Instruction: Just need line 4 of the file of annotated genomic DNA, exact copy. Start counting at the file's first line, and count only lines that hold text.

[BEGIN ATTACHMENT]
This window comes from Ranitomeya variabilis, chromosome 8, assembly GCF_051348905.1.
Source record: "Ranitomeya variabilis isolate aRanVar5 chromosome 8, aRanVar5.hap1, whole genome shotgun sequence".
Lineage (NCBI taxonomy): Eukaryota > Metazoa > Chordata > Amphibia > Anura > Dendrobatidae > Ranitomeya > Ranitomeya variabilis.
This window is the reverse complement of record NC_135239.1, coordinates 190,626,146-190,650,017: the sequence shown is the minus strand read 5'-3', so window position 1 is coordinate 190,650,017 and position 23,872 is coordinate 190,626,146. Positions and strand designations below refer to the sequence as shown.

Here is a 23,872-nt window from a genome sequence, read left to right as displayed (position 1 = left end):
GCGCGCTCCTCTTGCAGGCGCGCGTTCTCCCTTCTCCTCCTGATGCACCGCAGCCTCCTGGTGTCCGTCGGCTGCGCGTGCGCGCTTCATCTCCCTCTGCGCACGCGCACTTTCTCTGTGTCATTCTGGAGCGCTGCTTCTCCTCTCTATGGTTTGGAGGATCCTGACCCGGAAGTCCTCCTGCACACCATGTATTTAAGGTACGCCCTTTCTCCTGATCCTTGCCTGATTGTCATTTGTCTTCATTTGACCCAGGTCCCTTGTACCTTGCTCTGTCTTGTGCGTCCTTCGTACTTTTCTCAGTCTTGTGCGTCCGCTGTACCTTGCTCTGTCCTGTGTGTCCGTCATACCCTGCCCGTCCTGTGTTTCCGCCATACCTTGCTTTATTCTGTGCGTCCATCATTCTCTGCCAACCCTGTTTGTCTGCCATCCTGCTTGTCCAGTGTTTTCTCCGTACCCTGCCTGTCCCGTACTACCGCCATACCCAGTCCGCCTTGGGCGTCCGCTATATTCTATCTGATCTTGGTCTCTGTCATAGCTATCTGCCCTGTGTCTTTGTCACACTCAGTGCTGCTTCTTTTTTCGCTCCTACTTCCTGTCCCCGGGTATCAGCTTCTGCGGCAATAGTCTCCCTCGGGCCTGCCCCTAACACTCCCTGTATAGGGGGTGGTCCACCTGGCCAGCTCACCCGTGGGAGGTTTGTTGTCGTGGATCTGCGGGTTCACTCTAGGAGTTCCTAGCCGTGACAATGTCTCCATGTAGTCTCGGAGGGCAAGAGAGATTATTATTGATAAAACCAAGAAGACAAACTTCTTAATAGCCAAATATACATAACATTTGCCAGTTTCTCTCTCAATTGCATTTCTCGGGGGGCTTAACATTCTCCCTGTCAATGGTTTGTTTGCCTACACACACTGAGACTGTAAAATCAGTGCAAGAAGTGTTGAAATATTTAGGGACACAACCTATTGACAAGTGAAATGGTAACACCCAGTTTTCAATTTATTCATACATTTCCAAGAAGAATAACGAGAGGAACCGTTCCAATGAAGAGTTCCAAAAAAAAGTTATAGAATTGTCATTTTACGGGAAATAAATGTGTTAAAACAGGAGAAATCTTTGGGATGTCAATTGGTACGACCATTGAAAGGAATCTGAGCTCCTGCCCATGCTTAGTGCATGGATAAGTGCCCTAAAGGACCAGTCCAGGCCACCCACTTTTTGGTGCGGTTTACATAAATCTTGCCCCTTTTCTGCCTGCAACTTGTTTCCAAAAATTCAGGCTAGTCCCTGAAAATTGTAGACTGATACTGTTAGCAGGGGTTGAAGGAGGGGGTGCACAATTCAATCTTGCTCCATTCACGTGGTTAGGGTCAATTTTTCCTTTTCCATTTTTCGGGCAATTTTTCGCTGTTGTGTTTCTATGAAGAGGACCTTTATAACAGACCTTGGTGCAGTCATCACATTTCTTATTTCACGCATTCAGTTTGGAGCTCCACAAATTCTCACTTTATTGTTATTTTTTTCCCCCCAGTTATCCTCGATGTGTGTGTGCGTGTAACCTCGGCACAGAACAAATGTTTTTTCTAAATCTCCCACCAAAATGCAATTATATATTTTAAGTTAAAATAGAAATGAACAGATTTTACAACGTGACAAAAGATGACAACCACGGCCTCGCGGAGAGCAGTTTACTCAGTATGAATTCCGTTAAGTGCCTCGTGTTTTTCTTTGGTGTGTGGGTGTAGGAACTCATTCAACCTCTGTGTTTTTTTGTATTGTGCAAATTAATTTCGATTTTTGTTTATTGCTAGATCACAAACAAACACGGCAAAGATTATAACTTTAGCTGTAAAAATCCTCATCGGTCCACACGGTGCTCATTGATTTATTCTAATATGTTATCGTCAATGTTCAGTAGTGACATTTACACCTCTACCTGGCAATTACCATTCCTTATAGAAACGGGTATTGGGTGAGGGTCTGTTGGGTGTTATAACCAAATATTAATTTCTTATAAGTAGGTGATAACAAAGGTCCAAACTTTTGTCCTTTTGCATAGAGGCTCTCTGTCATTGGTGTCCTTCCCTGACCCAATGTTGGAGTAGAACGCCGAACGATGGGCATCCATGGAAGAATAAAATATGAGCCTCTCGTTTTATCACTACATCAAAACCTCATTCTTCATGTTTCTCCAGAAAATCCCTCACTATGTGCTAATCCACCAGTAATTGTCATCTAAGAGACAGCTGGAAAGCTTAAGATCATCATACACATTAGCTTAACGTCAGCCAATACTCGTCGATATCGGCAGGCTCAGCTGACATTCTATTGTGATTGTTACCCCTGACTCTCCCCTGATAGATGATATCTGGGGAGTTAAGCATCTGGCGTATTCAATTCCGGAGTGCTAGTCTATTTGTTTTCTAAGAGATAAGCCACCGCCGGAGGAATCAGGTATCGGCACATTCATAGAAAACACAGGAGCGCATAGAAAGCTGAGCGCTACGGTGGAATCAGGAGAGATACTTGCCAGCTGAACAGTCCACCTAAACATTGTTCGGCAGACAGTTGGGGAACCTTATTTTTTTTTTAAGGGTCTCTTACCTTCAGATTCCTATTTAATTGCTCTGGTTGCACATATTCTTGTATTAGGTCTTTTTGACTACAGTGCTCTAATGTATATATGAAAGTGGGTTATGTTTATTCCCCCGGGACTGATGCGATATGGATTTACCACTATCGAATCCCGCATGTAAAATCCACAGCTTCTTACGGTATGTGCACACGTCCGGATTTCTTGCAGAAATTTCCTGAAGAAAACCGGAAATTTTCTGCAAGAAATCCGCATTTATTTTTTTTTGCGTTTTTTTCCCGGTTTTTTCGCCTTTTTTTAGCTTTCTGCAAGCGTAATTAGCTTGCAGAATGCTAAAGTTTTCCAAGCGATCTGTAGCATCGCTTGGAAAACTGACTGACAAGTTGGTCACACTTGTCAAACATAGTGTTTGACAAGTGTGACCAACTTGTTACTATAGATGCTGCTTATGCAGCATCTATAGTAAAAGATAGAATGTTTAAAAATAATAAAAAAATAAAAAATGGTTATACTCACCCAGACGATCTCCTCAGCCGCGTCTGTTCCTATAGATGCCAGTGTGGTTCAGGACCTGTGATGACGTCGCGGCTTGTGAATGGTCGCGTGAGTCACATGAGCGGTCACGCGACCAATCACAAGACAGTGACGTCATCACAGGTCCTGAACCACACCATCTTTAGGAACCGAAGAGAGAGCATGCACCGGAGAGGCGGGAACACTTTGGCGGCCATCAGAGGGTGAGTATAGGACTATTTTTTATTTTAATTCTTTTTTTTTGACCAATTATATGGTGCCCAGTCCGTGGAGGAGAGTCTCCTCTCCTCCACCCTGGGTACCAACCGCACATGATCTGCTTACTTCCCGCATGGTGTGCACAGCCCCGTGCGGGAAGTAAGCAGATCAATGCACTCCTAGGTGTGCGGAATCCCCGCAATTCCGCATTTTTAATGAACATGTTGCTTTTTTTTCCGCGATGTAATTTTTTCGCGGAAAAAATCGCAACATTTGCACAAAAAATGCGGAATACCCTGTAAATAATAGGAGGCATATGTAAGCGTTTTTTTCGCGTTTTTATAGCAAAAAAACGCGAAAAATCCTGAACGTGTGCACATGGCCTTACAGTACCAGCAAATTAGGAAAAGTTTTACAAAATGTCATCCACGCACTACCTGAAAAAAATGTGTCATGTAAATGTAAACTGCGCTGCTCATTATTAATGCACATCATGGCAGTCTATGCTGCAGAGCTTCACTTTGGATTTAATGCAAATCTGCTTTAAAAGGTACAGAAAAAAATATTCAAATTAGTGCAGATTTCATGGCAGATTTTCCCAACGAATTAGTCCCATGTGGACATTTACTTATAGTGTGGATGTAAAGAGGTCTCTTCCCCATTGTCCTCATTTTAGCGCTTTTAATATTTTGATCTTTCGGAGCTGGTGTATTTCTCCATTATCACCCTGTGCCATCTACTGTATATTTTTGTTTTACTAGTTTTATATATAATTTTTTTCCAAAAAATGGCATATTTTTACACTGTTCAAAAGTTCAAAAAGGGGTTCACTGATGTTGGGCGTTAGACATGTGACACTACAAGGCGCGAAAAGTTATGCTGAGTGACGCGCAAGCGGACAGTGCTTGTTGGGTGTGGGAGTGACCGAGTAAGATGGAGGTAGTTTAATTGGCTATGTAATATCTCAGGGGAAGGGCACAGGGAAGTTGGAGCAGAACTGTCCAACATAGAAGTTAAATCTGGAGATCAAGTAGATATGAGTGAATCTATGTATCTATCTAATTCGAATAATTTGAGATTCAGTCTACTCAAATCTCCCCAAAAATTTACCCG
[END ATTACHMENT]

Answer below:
This window is the reverse complement of record NC_135239.1, coordinates 190,626,146-190,650,017: the sequence shown is the minus strand read 5'-3', so window position 1 is coordinate 190,650,017 and position 23,872 is coordinate 190,626,146. Positions and strand designations below refer to the sequence as shown.